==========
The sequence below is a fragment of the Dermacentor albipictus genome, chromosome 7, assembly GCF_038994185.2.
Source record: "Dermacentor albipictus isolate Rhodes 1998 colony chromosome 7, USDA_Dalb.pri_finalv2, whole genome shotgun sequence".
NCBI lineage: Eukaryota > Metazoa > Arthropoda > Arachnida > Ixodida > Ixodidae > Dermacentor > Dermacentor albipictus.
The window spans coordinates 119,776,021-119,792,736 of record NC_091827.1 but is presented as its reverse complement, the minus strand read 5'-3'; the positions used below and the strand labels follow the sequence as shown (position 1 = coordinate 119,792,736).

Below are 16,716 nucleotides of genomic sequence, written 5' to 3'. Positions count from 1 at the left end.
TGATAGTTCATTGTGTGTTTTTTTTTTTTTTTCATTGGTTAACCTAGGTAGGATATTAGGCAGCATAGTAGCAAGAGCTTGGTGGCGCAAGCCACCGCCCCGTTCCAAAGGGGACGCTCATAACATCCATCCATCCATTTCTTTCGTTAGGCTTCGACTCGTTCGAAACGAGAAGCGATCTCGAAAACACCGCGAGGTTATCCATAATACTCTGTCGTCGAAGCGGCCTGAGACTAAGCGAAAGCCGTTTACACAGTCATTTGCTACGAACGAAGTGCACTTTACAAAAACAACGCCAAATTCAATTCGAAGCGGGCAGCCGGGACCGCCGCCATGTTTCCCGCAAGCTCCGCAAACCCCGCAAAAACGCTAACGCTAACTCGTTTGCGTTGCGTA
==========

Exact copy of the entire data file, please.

The sequence below is a fragment of the Dermacentor albipictus genome, chromosome 7, assembly GCF_038994185.2.
Source record: "Dermacentor albipictus isolate Rhodes 1998 colony chromosome 7, USDA_Dalb.pri_finalv2, whole genome shotgun sequence".
NCBI lineage: Eukaryota > Metazoa > Arthropoda > Arachnida > Ixodida > Ixodidae > Dermacentor > Dermacentor albipictus.
The window spans coordinates 119,776,021-119,792,736 of record NC_091827.1 but is presented as its reverse complement, the minus strand read 5'-3'; the positions used below and the strand labels follow the sequence as shown (position 1 = coordinate 119,792,736).

Below are 16,716 nucleotides of genomic sequence, written 5' to 3'. Positions count from 1 at the left end.
TGATAGTTCATTGTGTGTTTTTTTTTTTTTTTCATTGGTTAACCTAGGTAGGATATTAGGCAGCATAGTAGCAAGAGCTTGGTGGCGCAAGCCACCGCCCCGTTCCAAAGGGGACGCTCATAACATCCATCCATCCATTTCTTTCGTTAGGCTTCGACTCGTTCGAAACGAGAAGCGATCTCGAAAACACCGCGAGGTTATCCATAATACTCTGTCGTCGAAGCGGCCTGAGACTAAGCGAAAGCCGTTTACACAGTCATTTGCTACGAACGAAGTGCACTTTACAAAAACAACGCCAAATTCAATTCGAAGCGGGCAGCCGGGACCGCCGCCATGTTTCCCGCAAGCTCCGCAAACCCCGCAAAAACGCTAACGCTAACTCGTTTGCGTTGCGTA